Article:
Hi, I’m Alex! I’ve been working in sales for innovative startups like SoftBank Robotics and large corporations like NBC Universal for years. Now, I work as an industry mentor at Pathrise. I help people land great sales jobs through workshops and 1-on-1 mentorship. Check out my article where I answer the question, “What is a sales development representative?”.
Sales development representatives (SDRs) qualify leads in a sales funnel. They reach out to potential customers (leads) and connect them with another salesperson who sells the product. Basically, SDRs are the first line of sales defense.
SDRs don’t usually sell anything directly–they “qualify” leads by communicating the value of the product to a lead and then, they pass the right ones upstream. Since each product and customer is unique, different SDR jobs require different skills. Qualifications for one SDR role may actually disqualify you from another role.
So, how can you tell SDR roles apart? To help you understand what exactly sales development representatives do, we have to first answer the question, “What is a sales development representative?”. We’ve broken down the most common backgrounds and skills hiring managers look for in an SDR so you can find out which SDR position is right to launch your sales career.
What educational background do you need to land a job as a sales development representative?
While many sales development representatives have degrees in business, communications, marketing, economics, and related fields, a lack of formal education will not necessarily disqualify you. Sales experience, persuasiveness, and even personality are often equally important as education since universities don’t train students in the interpersonal communication skills required for sales.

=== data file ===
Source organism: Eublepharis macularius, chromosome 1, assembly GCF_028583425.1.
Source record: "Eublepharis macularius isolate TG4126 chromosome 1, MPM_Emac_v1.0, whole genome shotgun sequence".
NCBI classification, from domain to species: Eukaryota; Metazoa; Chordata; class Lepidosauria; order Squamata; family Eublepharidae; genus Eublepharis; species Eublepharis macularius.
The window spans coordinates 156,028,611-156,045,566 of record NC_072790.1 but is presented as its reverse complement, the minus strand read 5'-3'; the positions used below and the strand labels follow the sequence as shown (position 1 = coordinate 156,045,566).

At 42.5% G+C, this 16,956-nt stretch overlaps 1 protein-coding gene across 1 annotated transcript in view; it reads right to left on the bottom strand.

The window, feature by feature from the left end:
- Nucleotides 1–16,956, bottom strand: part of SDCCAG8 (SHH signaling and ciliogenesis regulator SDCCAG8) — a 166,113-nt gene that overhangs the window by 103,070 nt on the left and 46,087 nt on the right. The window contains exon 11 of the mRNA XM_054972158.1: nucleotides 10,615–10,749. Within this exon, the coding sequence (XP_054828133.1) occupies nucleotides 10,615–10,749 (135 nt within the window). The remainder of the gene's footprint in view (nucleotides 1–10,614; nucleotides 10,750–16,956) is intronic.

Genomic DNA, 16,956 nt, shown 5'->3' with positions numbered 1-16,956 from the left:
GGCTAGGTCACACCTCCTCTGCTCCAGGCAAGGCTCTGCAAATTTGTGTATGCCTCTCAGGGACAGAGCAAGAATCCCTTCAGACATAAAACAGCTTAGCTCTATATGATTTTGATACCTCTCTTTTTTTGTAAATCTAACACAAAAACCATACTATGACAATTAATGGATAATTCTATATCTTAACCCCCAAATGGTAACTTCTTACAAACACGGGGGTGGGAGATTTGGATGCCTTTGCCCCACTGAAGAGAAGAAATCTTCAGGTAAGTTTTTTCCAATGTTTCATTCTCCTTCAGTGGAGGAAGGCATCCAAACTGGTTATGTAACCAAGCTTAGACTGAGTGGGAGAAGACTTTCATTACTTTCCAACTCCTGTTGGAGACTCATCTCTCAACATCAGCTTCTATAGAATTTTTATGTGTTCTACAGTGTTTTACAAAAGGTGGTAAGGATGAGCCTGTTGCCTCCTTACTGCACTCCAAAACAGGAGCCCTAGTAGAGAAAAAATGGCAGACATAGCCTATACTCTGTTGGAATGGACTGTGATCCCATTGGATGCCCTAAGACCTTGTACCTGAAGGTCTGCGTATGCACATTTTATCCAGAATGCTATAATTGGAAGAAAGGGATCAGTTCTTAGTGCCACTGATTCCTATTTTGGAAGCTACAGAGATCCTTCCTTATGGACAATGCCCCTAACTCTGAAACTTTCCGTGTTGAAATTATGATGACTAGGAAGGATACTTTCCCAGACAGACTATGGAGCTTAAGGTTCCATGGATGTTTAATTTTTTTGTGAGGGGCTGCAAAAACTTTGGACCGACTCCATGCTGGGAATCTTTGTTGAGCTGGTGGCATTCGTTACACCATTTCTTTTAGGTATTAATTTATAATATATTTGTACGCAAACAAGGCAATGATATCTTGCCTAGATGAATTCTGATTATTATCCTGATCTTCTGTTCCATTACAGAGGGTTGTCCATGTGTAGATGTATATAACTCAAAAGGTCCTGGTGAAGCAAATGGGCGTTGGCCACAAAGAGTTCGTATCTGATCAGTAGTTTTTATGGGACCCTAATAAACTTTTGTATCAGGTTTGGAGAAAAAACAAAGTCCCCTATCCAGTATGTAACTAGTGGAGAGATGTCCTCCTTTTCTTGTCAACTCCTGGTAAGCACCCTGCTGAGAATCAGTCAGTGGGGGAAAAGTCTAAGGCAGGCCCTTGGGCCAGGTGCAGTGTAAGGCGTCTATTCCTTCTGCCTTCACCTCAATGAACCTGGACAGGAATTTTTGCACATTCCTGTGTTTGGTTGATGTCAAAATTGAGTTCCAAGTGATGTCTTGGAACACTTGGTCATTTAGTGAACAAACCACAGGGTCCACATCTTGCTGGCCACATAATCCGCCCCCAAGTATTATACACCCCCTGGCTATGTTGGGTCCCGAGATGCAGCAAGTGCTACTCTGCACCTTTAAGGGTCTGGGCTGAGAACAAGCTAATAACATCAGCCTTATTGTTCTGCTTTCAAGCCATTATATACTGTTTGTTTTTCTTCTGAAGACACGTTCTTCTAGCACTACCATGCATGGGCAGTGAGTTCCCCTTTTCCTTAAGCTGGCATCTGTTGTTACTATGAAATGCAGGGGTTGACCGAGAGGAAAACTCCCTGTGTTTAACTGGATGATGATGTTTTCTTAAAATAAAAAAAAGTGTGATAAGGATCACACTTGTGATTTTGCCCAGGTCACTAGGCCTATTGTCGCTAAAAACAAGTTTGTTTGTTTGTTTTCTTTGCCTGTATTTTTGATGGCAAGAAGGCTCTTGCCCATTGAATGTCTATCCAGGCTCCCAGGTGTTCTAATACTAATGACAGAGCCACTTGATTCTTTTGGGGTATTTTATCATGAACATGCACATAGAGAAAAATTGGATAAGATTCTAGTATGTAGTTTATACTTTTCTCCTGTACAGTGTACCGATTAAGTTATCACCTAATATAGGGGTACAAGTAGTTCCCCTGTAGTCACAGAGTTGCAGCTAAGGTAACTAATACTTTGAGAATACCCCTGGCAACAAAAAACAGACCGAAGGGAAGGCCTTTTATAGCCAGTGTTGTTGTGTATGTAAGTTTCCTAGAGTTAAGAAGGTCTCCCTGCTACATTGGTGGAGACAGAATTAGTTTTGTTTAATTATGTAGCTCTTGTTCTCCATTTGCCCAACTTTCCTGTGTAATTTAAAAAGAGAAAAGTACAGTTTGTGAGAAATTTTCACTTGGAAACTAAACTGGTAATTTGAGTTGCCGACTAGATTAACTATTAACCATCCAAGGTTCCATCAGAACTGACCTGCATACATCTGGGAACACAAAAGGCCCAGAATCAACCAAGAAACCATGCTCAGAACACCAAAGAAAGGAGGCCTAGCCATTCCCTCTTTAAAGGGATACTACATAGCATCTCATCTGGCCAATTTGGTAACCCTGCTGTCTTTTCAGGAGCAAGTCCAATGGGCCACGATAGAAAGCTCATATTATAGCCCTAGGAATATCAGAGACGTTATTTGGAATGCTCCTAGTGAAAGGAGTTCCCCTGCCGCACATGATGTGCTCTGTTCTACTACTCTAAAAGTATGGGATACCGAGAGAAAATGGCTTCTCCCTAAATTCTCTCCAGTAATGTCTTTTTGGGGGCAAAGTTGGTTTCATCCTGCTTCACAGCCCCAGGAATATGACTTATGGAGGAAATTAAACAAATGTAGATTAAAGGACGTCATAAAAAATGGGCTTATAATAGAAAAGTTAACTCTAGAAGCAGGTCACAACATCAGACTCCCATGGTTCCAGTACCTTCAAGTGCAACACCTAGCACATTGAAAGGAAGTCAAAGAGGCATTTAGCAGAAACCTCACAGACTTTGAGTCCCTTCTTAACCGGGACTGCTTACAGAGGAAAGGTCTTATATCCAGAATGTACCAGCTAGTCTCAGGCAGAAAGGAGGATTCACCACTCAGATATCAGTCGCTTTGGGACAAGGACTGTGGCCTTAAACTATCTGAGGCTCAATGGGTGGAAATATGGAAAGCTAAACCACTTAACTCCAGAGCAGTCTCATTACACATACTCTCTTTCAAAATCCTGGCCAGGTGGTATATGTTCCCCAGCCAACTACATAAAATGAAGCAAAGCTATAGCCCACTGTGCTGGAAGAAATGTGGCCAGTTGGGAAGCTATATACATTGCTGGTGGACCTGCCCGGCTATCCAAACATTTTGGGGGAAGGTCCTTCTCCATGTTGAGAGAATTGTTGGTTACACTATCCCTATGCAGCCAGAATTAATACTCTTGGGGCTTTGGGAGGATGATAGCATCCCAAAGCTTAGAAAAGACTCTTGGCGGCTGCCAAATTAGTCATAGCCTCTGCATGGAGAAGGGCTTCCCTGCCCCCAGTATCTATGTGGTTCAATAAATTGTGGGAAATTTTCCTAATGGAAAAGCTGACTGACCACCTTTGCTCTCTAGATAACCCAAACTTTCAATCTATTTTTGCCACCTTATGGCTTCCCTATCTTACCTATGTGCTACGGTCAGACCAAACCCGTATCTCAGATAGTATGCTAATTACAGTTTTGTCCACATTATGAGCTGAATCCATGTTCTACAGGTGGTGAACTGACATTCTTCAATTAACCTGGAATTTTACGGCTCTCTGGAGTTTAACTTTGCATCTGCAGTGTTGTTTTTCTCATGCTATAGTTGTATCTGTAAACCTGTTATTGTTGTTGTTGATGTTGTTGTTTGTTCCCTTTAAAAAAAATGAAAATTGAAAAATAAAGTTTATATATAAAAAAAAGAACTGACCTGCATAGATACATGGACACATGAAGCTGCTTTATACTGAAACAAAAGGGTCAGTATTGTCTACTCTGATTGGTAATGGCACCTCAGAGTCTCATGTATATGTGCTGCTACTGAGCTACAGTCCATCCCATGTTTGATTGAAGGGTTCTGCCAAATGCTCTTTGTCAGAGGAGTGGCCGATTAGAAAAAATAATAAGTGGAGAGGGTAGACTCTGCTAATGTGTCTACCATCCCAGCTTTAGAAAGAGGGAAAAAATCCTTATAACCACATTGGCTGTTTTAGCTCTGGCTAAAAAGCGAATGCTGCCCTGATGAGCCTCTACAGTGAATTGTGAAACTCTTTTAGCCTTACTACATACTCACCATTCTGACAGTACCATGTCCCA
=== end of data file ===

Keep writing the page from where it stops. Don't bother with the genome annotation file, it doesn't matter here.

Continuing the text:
“Outbound” sales development representative roles may be an especially good fit for people with less education or work history as these roles require enthusiasm for cold calling above all else. Impressive communication skills may trump an impressive resume when applying for inbound SDR roles as well. Plenty of SDRs only have high school diplomas. However, the majority of sales development representatives have a bachelor’s or higher. A degree will help you get your foot in the door.
If formal education isn’t possible, aspiring sales development representatives can enroll in a sales bootcamp that prepares them for entry level sales jobs. Aspiring salespeople may want to consider a training program that includes real sales work like Uvaro or Vendition since having even minimal sales experience can help you stand out to recruiters. For even more resources to help you learn sales, check out our guide.
Breaking into sales
Once you’ve finished your degree, bootcamp, or certificate program, breaking into sales can still be challenging, especially without work experience. Consider putting sales skills to work in your current role or finding freelance, part-time, or contract work to help you build up your resume. Recruiters value any work experience that builds communication skills, including customer support and service industry roles. Most jobs require you to sell something, even if it is only yourself.